The UK government’s public consultation on the deregulation of genome editing is now open. There’s a lot of work to do and we will be helping our supporters to respond effectively.
In its last meeting before the summer recess the House of Lords finally debated Amendment 275 of the Agriculture Bill, which proposed to regulate products of gene editing in the UK. The amendment was withdrawn.
A new amendment to the UK’s Agriculture Bill proposes to deregulate gene edited organisms for ‘agricultural research’. In reality it is a Trojan horse designed deregulate most forms of genome editing.
Beyond GM is working with GM Freeze and GMWatch to mobilise supporters to oppose an a attempt, via the Agriculture Bill, to deregulate the use of genome editing in our food or on our farms. Here’s what you can do.
The second reading of the Agriculture Bill in the House of Lords was less of a debate and more of an exercise in priming the pump for the proposed amendment to deregulate GMOs. With support from an uncritical media, expect more to follow.
MPs, peers and the research establishment, intent on ‘liberating’ the UK’s agri-bioscience sector, are sidestepping democratic processes to try and change the definition of a GMO to exclude organisms engineered with new gene editing technologies.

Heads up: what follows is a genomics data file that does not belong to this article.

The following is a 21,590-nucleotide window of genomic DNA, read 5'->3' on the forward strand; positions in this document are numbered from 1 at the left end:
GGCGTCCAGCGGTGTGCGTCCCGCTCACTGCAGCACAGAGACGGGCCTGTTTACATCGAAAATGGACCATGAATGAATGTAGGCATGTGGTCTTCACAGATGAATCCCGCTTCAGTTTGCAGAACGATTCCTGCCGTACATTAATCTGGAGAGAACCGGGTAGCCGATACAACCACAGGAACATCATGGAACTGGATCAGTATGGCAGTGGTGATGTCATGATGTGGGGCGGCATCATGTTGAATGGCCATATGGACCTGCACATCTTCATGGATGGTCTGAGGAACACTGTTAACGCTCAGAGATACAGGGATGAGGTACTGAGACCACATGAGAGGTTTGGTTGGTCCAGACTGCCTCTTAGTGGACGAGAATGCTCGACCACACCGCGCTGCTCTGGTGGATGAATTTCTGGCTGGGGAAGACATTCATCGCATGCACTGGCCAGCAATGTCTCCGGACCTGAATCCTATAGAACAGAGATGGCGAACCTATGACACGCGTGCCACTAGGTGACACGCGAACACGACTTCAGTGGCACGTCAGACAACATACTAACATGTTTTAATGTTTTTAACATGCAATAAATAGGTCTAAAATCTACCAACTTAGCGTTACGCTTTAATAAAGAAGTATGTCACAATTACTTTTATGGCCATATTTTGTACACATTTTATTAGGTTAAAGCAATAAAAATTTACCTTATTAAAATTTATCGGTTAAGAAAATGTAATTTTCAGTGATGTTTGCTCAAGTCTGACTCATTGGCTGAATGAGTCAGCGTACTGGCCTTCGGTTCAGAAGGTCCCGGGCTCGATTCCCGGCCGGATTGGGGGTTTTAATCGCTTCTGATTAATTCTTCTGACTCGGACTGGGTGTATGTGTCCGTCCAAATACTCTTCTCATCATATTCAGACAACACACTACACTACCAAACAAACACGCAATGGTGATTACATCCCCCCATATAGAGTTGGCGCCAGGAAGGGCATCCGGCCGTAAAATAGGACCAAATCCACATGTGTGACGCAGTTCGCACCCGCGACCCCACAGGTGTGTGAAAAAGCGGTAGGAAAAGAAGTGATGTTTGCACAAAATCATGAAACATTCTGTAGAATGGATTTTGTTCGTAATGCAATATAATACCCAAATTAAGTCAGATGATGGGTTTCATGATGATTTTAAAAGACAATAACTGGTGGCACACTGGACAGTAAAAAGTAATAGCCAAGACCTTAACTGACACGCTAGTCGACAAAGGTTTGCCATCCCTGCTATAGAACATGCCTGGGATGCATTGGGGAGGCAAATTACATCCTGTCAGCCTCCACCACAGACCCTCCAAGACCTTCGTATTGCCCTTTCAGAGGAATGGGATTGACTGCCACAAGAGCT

Our new report from our world cafe The Boundaries of Plant breeding follows the conversations between biotech, conventional and organic plant breeders and finds clashes – but also encouraging areas of agreement.
This week the House of Lords ‘debated’ how the UK might regulate genome edited foods post-Brexit. While governments elsewhere are struggling to understand some of the nuances of this issue, here in the UK we are treating it like an afterthought – and that is unacceptable.
During the prorogation of Parliament in September several key pieces of legislation slipped through undebated including a set of new GMO regulations for the UK Here’s what you need to know.
When people eat – and then digest – GMO foods, some of that the genetic material, which can carry antibiotic resistance, can eventually be flushed into the environment, and can survive wastewater treatment